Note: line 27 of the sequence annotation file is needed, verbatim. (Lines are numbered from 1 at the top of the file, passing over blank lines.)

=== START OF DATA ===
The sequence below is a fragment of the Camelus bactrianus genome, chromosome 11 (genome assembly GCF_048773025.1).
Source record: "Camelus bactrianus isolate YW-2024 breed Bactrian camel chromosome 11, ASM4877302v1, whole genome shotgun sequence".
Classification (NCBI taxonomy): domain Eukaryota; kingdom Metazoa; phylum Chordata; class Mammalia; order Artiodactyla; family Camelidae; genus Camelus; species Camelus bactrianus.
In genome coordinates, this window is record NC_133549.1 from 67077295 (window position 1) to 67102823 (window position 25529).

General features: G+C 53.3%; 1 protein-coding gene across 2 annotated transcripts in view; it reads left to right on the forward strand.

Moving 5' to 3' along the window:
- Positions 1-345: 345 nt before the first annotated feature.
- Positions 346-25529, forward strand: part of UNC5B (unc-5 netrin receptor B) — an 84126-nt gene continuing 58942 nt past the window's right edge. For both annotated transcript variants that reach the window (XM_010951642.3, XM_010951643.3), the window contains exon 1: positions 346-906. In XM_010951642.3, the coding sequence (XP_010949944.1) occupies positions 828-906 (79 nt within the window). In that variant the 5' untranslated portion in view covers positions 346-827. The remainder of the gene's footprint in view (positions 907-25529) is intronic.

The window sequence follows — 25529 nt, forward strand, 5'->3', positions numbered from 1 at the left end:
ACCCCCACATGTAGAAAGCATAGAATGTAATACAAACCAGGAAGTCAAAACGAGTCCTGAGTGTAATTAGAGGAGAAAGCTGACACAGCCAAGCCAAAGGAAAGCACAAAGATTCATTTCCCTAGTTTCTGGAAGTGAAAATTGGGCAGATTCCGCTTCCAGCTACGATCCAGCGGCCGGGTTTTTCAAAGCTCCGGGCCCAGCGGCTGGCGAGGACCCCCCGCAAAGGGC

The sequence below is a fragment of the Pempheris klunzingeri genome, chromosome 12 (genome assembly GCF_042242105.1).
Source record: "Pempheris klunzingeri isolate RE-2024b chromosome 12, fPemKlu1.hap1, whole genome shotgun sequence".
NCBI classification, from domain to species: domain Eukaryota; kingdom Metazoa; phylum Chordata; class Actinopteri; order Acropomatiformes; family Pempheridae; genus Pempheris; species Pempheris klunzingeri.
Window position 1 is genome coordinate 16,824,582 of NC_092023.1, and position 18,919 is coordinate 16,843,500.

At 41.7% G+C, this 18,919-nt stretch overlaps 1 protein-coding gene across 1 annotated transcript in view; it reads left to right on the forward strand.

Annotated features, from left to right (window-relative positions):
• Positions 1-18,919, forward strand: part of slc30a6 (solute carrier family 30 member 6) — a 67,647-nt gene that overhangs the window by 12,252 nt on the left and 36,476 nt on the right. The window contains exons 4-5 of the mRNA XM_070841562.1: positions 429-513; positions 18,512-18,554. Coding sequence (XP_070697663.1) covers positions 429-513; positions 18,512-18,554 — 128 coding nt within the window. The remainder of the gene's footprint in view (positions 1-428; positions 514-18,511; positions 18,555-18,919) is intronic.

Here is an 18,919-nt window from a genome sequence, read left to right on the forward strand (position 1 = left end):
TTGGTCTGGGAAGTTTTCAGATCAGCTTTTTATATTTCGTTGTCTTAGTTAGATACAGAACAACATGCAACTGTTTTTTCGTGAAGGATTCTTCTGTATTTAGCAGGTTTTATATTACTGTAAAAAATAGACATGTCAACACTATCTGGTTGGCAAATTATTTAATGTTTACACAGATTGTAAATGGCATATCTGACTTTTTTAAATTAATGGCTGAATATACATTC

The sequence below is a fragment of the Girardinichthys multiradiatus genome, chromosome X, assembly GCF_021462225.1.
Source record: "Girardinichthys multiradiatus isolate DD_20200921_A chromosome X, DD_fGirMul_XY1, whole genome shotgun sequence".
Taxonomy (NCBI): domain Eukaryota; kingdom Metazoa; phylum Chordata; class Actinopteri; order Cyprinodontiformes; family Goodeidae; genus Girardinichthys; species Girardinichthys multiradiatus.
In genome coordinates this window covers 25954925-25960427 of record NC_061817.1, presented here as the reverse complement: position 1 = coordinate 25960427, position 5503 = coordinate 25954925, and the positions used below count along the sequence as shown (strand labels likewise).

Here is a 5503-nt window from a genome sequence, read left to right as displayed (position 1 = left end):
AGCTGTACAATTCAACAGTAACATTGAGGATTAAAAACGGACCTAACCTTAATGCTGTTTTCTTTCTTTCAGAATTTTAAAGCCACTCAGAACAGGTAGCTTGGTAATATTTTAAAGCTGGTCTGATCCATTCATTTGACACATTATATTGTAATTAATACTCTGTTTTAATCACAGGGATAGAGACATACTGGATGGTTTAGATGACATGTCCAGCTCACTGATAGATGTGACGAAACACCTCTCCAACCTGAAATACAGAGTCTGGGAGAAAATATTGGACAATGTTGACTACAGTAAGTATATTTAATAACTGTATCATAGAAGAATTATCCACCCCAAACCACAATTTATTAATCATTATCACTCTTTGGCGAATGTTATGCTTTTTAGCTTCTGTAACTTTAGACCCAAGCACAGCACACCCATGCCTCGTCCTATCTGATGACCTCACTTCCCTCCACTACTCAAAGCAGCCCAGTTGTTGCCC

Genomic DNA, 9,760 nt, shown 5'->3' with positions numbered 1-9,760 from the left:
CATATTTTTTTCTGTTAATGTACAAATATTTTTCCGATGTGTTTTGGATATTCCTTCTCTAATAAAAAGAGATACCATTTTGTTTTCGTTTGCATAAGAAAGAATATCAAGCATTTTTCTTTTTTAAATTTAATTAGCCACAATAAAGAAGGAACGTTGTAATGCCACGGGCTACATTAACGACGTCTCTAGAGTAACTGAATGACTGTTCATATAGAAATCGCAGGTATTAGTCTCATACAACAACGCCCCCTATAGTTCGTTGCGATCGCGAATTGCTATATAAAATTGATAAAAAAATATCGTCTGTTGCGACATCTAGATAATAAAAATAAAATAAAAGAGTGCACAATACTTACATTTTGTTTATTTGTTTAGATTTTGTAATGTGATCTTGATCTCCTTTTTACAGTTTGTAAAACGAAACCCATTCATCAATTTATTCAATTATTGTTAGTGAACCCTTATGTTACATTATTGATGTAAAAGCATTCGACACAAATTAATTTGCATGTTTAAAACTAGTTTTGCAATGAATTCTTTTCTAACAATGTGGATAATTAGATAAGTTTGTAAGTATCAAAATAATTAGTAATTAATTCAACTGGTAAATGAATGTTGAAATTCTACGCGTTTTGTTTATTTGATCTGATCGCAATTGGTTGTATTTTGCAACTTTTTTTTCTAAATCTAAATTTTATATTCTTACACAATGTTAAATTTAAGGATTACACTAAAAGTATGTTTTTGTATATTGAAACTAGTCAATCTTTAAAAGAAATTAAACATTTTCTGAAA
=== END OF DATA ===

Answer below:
CATATTTTTTTCTGTTAATGTACAAATATTTTTCCGATGTGTTTTGGATATTCCTTCTCTAATAAAAAGAGATACCATTTTGTTTTCGTTTGCATAAGAAAGAATATCAAGCATTTTTCTTTTTTAAATTTAATTAGCCACAATAAAGAAGGAACGTTGTAATGCCACGGGCTACATTAACGACGTCTCTAGAGTAACTGAATGACTGTTCATATAGAAATCGCAGGTATTAGTCTCATACAACAACGCCCCCTATAGTTCGTTGCGATCGCGAATTGCTATATAAAATTGATAAAAAAATATCGTCTGTTGCGACATCTAGATAATAAAAATAAAATAAAAGAGTGCACAATACTTACATTTTGTTTATTTGTTTAGATTTTGTAATGTGATCTTGATCTCCTTTTTACAGTTTGTAAAACGAAACCCATTCATCAATTTATTCAATTATTGTTAGTGAACCCTTATGTTACATTATTGATGTAAAAGCATTCGACACAAATTAATTTGCATGTTTAAAACTAGTTTTGCAATGAATTCTTTTCTAACAATGTGGATAATTAGATAAGTTTGTAAGTATCAAAATAATTAGTAATTAATTCAACTGGTAAATGAATGTTGAAATTCTACGCGTTTTGTTTATTTGATCTGATCGCAATTGGTTGTATTTTGCAACTTTTTTTTCTAAATCTAAATTTTATATTCTTACACAATGTTAAATTTAAGGATTACACTAAAAGTATGTTTTTGTATATTGAAACTAGTCAATCTTTAAAAGAAATTAAACATTTTCTGAAA